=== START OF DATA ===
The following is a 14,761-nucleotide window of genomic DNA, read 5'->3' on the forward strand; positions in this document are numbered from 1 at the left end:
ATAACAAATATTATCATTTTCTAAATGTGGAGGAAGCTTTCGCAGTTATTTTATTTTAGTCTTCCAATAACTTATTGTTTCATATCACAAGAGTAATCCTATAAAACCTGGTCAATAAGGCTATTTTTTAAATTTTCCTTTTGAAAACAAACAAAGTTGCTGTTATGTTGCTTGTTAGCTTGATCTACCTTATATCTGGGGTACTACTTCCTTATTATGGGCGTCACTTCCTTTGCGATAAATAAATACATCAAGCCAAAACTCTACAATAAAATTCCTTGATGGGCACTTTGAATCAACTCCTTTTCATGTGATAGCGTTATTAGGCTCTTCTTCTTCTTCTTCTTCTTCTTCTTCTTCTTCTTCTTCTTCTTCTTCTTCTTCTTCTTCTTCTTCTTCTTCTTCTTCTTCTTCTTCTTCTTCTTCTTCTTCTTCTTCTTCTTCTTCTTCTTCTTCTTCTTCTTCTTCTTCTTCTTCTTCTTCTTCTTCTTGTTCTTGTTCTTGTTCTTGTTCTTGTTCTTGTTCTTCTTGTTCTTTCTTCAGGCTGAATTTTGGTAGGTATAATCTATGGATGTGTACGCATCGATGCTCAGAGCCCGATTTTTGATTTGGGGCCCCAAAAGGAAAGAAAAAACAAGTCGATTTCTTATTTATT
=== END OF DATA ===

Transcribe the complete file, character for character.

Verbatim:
The following is a 14,761-nucleotide window of genomic DNA, read 5'->3' on the forward strand; positions in this document are numbered from 1 at the left end:
ATAACAAATATTATCATTTTCTAAATGTGGAGGAAGCTTTCGCAGTTATTTTATTTTAGTCTTCCAATAACTTATTGTTTCATATCACAAGAGTAATCCTATAAAACCTGGTCAATAAGGCTATTTTTTAAATTTTCCTTTTGAAAACAAACAAAGTTGCTGTTATGTTGCTTGTTAGCTTGATCTACCTTATATCTGGGGTACTACTTCCTTATTATGGGCGTCACTTCCTTTGCGATAAATAAATACATCAAGCCAAAACTCTACAATAAAATTCCTTGATGGGCACTTTGAATCAACTCCTTTTCATGTGATAGCGTTATTAGGCTCTTCTTCTTCTTCTTCTTCTTCTTCTTCTTCTTCTTCTTCTTCTTCTTCTTCTTCTTCTTCTTCTTCTTCTTCTTCTTCTTCTTCTTCTTCTTCTTCTTCTTCTTCTTCTTCTTCTTCTTCTTCTTCTTCTTCTTCTTCTTCTTCTTCTTCTTCTTCTTCTTGTTCTTGTTCTTGTTCTTGTTCTTGTTCTTGTTCTTCTTGTTCTTTCTTCAGGCTGAATTTTGGTAGGTATAATCTATGGATGTGTACGCATCGATGCTCAGAGCCCGATTTTTGATTTGGGGCCCCAAAAGGAAAGAAAAAACAAGTCGATTTCTTATTTATT